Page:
Asking for professional support
If you think your child might have a mental health condition, you should seek professional help. Some children and young people benefit from psychological therapy, such as counselling or therapy. There are lots of different forms of psychological therapy, and your GP should be able to help you decide which form is best for your child and how to access it. In many areas, there may be specialist help available for deaf children and deaf people with varying communication needs.
Before you go to the GP, talk to your child about what you’re going to ask the doctor. If your child is old enough, encourage them to speak to the GP themselves, and ask them if they’d like you to go into the office with them or wait outside. Watch our video for advice on how to help deaf children visit the doctor independently. If your child would prefer you to do the talking, make sure they feel involved in the conversation and agree with the direction of treatment.
The GP will ask questions about your child’s emotions and behaviours, including how long they have been feeling this way. It may be helpful to make a note of your mutual concerns in advance of the appointment in case either you or your child forget anything on the day.
If your child is a British Sign Language (BSL) user, make sure that the GP is aware of this when you book the appointment and ask them to book a registered BSL interpreter. It will be easier to be honest about your concerns if you’re not also having to interpret for your child at the same time.
Your GP may not be aware of specialist support for deaf children in your area. Try to research what is available in advance so that you can help the GP identify the most appropriate treatment. Inform your GP about Deaf CAMHS as they may not be aware of this specialist service in particular. Your GP will be able to refer your child to CAMHS or Deaf CAMHS if they think your child needs further assessment. You might also find it helpful to speak to your child’s Teacher of the Deaf or school staff about specialist services in your local offer.
If you live in England, your child may be eligible for treatment by Deaf CAMHS. The Child and Adolescent Mental Health Service (CAMHS) is an NHS service which assesses and treats children and young people with emotional, behavioural or mental health problems. Deaf CAMHS is a specialist service for deaf children with mental health conditions. They specialise in supporting deaf children and young people who have an assessed level of mental health difficulties and meet any of the following criteria:
- Are severely to profoundly deaf
- Have a speech and language impairment related to moderate to profound deafness
- Use British Sign Language (BSL) as their first language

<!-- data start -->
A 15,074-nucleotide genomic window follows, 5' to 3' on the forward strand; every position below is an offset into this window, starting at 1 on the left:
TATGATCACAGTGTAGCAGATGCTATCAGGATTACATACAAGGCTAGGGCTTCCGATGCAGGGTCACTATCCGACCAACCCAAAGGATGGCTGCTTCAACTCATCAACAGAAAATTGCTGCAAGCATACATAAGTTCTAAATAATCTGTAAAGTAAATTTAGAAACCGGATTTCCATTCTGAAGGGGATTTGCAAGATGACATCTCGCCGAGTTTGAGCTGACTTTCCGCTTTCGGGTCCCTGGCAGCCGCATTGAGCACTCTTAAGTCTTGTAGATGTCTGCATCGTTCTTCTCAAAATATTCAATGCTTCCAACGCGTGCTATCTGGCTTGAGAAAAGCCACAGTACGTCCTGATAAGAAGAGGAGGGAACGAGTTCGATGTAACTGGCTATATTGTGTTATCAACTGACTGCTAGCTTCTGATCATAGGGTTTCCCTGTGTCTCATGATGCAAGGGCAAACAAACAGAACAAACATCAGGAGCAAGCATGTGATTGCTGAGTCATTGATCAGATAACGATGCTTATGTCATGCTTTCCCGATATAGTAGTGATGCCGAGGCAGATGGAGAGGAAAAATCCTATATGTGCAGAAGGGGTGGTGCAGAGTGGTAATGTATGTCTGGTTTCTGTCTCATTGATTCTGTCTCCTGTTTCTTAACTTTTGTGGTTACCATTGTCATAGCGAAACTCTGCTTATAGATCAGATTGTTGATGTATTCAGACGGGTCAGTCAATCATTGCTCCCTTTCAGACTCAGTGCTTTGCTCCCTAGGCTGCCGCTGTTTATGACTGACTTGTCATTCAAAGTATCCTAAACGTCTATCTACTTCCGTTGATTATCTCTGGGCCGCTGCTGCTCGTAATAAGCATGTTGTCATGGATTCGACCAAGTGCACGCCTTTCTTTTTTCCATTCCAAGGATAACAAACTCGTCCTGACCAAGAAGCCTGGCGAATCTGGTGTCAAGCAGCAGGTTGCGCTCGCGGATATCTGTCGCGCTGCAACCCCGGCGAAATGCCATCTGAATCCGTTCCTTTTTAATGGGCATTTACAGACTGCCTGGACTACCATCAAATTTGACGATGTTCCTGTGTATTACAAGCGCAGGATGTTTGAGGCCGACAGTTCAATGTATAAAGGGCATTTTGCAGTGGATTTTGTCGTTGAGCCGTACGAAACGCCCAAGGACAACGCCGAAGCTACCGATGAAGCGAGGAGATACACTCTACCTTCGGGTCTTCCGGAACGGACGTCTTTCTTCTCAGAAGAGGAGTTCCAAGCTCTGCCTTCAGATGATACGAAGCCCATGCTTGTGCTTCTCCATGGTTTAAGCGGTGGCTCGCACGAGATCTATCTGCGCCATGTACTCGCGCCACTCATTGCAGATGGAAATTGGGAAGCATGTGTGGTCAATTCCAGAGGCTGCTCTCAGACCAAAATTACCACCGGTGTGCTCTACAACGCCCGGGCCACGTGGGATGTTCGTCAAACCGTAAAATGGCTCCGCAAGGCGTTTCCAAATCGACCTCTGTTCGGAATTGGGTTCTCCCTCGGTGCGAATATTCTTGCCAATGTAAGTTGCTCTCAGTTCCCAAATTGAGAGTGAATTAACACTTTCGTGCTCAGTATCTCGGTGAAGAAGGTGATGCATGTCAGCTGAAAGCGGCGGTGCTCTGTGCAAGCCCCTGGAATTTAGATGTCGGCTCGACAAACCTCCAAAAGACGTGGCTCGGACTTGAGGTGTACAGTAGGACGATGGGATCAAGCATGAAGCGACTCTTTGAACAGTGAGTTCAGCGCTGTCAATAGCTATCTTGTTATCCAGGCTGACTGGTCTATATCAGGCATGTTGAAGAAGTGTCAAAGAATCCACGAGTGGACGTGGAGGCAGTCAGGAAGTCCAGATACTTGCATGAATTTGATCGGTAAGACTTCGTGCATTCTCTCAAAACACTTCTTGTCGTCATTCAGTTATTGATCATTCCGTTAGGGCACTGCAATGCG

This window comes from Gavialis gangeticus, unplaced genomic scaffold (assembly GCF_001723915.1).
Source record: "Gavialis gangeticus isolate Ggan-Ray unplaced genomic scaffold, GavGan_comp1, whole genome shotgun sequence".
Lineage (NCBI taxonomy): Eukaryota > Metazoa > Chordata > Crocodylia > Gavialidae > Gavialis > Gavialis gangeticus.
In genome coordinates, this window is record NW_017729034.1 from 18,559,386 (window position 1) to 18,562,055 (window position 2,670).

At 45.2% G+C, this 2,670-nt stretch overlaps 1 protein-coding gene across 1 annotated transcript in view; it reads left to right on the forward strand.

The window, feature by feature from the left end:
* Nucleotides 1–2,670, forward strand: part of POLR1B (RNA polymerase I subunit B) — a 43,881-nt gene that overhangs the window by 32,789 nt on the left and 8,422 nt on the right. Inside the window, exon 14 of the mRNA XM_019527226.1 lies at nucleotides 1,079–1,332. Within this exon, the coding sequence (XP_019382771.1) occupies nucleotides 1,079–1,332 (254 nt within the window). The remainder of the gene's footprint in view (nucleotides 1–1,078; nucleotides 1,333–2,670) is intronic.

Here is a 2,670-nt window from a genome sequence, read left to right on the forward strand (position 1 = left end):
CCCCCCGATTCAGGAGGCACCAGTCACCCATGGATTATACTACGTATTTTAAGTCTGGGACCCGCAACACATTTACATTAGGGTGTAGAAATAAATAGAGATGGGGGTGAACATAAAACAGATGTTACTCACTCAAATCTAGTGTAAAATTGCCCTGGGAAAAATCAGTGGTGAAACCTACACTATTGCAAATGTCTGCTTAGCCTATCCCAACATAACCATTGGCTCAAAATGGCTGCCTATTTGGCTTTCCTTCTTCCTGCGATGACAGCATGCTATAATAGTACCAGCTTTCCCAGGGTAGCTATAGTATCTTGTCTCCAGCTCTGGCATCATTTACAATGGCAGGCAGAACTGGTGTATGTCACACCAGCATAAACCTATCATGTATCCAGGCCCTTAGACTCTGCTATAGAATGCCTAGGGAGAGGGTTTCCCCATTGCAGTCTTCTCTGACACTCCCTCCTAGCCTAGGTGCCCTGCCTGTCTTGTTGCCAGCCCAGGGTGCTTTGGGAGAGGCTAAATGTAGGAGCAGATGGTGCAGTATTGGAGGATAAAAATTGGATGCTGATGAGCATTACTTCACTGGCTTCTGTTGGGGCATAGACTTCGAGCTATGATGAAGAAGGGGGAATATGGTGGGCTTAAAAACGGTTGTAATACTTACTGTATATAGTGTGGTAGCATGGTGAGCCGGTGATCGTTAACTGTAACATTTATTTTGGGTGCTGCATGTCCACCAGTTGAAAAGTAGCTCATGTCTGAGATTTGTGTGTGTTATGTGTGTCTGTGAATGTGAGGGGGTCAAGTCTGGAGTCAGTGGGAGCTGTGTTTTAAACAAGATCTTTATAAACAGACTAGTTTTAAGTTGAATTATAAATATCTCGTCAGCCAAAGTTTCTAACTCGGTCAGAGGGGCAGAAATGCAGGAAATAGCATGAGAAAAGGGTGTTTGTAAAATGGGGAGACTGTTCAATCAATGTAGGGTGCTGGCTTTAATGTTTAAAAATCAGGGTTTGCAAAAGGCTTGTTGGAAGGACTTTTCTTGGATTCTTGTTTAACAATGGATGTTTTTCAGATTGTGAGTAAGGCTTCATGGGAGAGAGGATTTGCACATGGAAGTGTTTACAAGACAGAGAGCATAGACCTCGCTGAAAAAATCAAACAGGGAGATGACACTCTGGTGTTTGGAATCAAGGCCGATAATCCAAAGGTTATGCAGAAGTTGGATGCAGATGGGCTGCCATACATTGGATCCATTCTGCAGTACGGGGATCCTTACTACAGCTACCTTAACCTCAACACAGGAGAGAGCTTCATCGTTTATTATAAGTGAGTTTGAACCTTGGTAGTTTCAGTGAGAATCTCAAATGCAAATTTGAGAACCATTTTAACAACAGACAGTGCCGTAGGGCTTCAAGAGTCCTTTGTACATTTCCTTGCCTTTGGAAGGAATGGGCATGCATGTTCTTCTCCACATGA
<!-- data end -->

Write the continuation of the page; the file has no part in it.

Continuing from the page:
- Have deaf parents.
There are four Deaf CAMHS teams in England, based in York, London, Somerset and Dudley. Your GP should refer you to the team closest to you. The team may then arrange to visit your child at home or at school.
If you live in Scotland, Wales or Northern Ireland, your local CAMHS may be able to seek advice from Deaf CAMHS to help support your child.
For more information on Deaf CAMHS, read our interview with Eleanor, a Clinical Specialist Occupational Therapist at Deaf CAMHS.
If your child is not eligible for Deaf CAMHS, they may be referred to CAMHS instead. CAMHS stands for Child and Adolescent Mental Health Service. Children and young people are referred to CAMHS for lots of different reasons, from difficulty sleeping or controlling anger, to eating disorders, anxiety or depression. Your local authority will have its own CAMHS team, made up of doctors, nurses and other medical professionals who are specially trained to support children, young people and their families. A more detailed explanation of the services you and your child might expect from CAMHS is available on YoungMinds.
Once you have been referred to CAMHS, they will help you and your child to understand the difficulties they’re experiencing and work with you to find a solution. If your child is offered a psychological therapy such as counselling, make sure that the therapist is aware of basic deaf awareness, such as making sure your child can see their face during sessions. It may be helpful to share our deaf awareness advice with the therapist in advance.
Not all children need to be treated by CAMHS. Even if your child is referred to CAMHS, there may be a long waiting list for treatment. In some cases, your child’s school might be able to offer counselling and support. Other useful organisations who may help you and your child are listed below.
- Childline Deaf Zone
Advice and support for deaf children up to the age of 18 in English and BSL. You can speak to a counsellor over the phone, online chat or via SignVideo.
The UK's leading charity supporting children and young adults' mental health.
- Build Sound Minds
Action for Children's campaign to improve the emotional wellbeing of children and young people.
A children's mental health charity providing counselling and mental health support and training in UK schools.
- Anna Freud Centre
A nationwide children's charity providing training and support for child mental health services.
Mental health charity providing advice and support to children, young people and adults who are experiencing mental health difficulties.
Disability equality charity providing practical advice and emotional support in England and Wales.
A UK charity dedicated to providing access to healthcare for the deaf community, including information on psychological therapy for people over the age of 16.
A deaf counselling and psychotherapy service for deaf people and children of deaf adults (CODA) over the age of 16.
- SignHealth Abuse Prevention videos
Videos designed to educate children and young people about staying safe from different forms of abuse, in BSL and English. Please watch to check content is age-appropriate to your child before sharing.